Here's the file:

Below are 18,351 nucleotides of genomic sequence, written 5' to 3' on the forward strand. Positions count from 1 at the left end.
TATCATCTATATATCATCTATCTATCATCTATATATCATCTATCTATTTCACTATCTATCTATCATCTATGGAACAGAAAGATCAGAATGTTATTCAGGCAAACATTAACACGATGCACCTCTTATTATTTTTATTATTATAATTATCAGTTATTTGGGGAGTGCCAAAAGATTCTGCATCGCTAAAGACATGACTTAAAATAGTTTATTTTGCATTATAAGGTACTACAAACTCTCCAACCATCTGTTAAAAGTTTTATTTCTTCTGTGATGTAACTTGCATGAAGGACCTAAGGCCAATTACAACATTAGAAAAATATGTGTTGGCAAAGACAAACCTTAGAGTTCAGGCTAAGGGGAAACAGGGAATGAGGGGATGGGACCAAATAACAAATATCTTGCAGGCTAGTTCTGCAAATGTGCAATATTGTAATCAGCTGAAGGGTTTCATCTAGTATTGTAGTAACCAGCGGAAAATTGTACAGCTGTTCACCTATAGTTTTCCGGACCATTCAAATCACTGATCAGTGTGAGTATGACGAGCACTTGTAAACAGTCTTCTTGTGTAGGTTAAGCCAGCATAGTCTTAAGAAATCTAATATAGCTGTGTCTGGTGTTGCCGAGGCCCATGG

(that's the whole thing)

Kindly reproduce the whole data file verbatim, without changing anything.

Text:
Below are 18,351 nucleotides of genomic sequence, written 5' to 3' on the forward strand. Positions count from 1 at the left end.
TATCATCTATATATCATCTATCTATCATCTATATATCATCTATCTATTTCACTATCTATCTATCATCTATGGAACAGAAAGATCAGAATGTTATTCAGGCAAACATTAACACGATGCACCTCTTATTATTTTTATTATTATAATTATCAGTTATTTGGGGAGTGCCAAAAGATTCTGCATCGCTAAAGACATGACTTAAAATAGTTTATTTTGCATTATAAGGTACTACAAACTCTCCAACCATCTGTTAAAAGTTTTATTTCTTCTGTGATGTAACTTGCATGAAGGACCTAAGGCCAATTACAACATTAGAAAAATATGTGTTGGCAAAGACAAACCTTAGAGTTCAGGCTAAGGGGAAACAGGGAATGAGGGGATGGGACCAAATAACAAATATCTTGCAGGCTAGTTCTGCAAATGTGCAATATTGTAATCAGCTGAAGGGTTTCATCTAGTATTGTAGTAACCAGCGGAAAATTGTACAGCTGTTCACCTATAGTTTTCCGGACCATTCAAATCACTGATCAGTGTGAGTATGACGAGCACTTGTAAACAGTCTTCTTGTGTAGGTTAAGCCAGCATAGTCTTAAGAAATCTAATATAGCTGTGTCTGGTGTTGCCGAGGCCCATGG